Five years ago, the United Nations Commission on the Limits of the Continental Shelf adopted in its entirety the Philippine submission to extend the country’s seabed boundary in the Philippine Sea with the discovery of the Benham Rise Region. The UN concurrence added 135,506 square kilometers, about 45% of the nation’s land area, to Philippine seabed area and the waters above it.
The Benham Rise Region is the Philippines’ newest sea frontier. This additional maritime zone contains abundant mineral deposits and fishery resources, and hosts considerable international maritime traffic to and from North Asia. This region, as well as the northern half of the eastern coastline of Luzon, needs immediate protection not only to ensure stable and sustainable marine environment for food and energy supply but also to maintain its unhampered use for legitimate trade and commerce.
Given the vast potential of the Benham Rise Region and the plan to create an 800-hectare integrated sea-land project in Aurora Province by Green Square Properties Corp., increasing the presence of maritime forces in the area will enhance business confidence and expand commercial activities.
This naval presence would in turn entail the deployment of offshore patrol vessels and the establishment of new naval bases, or upgrading of existing ones, along the eastern corridor of Luzon.
An ideal naval base must have adequate facilities for ship berthing, maintenance, repair, storage, ordnance, medical, dental, administrative, housing, and communications like Naval Base Cavite.
The importance of naval bases cannot be overemphasized. The fundamental reason for putting up a naval base, or a network of bases, is sea control. The classical maritime and naval strategists, like Mahan, Corbett, Wegener and Castex, recognized the need to establish naval bases to increase the operational reach and maintain war-fighting capability of naval ships. Countries with blue water navies endeavor to put up bases in other countries.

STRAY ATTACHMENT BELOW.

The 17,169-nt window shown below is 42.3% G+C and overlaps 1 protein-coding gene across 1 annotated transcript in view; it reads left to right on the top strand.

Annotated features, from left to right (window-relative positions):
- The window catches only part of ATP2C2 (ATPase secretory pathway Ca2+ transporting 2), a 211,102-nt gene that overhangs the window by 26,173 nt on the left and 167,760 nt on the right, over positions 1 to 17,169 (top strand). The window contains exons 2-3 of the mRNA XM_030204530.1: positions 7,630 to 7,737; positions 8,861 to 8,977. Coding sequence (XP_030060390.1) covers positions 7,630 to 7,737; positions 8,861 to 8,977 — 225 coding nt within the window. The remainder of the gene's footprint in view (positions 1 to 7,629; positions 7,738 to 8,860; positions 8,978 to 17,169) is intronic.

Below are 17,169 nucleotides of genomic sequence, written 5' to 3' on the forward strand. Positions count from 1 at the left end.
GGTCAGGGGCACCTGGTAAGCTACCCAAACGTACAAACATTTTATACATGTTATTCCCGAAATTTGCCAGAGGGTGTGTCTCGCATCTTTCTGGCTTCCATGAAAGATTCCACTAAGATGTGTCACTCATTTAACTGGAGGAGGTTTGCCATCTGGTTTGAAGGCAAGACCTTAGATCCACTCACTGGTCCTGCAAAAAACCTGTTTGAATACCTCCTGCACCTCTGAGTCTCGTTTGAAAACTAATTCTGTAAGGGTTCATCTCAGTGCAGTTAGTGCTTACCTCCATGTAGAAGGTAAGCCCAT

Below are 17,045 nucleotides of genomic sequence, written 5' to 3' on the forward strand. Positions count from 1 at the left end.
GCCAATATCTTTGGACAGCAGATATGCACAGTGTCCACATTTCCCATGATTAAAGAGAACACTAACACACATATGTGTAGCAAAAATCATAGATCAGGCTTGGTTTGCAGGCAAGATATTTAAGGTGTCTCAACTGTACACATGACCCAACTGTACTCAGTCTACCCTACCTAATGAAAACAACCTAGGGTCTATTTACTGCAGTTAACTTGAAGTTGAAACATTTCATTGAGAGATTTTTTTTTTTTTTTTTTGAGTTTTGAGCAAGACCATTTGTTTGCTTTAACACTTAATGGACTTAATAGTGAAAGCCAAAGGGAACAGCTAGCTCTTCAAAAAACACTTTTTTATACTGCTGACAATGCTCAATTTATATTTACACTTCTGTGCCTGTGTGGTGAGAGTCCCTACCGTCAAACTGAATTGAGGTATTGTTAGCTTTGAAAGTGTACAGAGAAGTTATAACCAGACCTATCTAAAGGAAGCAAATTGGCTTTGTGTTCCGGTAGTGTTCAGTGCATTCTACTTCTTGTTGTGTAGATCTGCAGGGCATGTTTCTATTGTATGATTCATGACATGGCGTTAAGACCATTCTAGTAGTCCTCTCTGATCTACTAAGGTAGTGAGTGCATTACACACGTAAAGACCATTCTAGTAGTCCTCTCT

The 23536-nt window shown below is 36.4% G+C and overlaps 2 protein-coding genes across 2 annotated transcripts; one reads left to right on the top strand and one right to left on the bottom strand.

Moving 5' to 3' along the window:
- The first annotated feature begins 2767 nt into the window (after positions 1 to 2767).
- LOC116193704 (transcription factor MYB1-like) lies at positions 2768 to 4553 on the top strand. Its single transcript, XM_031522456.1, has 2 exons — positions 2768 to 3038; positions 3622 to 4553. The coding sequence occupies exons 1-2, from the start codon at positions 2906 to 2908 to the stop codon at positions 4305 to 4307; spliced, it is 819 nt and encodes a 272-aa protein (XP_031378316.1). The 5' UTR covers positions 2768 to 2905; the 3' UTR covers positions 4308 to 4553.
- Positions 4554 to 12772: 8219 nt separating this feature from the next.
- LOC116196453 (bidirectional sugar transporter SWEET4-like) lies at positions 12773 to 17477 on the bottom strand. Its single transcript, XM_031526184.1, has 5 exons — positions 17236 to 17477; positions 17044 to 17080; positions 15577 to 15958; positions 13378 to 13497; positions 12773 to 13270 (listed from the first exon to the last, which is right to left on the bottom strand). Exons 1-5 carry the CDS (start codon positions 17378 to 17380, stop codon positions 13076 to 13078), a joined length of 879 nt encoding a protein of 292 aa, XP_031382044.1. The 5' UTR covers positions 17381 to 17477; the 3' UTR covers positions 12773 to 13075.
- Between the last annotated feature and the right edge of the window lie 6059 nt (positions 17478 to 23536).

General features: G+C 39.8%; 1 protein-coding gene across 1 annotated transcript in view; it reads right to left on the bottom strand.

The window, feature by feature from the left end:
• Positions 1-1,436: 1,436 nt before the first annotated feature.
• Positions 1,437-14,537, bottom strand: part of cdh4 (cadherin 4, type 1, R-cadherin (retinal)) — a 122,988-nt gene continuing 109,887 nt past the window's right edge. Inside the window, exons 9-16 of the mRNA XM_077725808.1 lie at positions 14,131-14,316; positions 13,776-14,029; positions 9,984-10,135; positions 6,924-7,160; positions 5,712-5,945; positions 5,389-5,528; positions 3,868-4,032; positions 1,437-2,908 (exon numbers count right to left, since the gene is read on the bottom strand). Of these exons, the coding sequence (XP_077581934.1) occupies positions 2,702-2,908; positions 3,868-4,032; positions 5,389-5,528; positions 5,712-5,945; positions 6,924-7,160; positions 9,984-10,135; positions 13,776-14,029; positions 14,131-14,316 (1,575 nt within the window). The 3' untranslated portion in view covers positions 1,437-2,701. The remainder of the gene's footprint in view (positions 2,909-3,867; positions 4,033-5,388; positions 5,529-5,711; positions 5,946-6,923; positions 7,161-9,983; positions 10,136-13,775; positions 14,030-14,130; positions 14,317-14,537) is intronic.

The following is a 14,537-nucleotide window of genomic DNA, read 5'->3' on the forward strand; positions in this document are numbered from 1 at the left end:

For example, China recently established an overseas naval base in Djibouti in Africa and had deals with Thailand, Pakistan, India and probably a Persian Gulf country for the same purpose. It also constructed island-bases in South China Sea.
Establishing or upgrading naval bases requires both qualitative and quantitative approaches to arrive at a decision. There should be an alignment to the National Security, Defense and Military Strategies, and to some extent an appreciation of history. For instance, the 1972 Dingalan incident led to the activation of Naval Station Bicobian in Isabela.
The more challenging part is cost-benefit analysis involving the use of quantitative tools such MCDA and SFA because at the end of the day, the cost associated to build, maintain and operate those naval bases will come from government coffers. The increasing water level, uptrend incidence of earthquakes, undiminished frequency of cyclones, and adherence to environmental conservation must also be considered when establishing or upgrading the naval bases.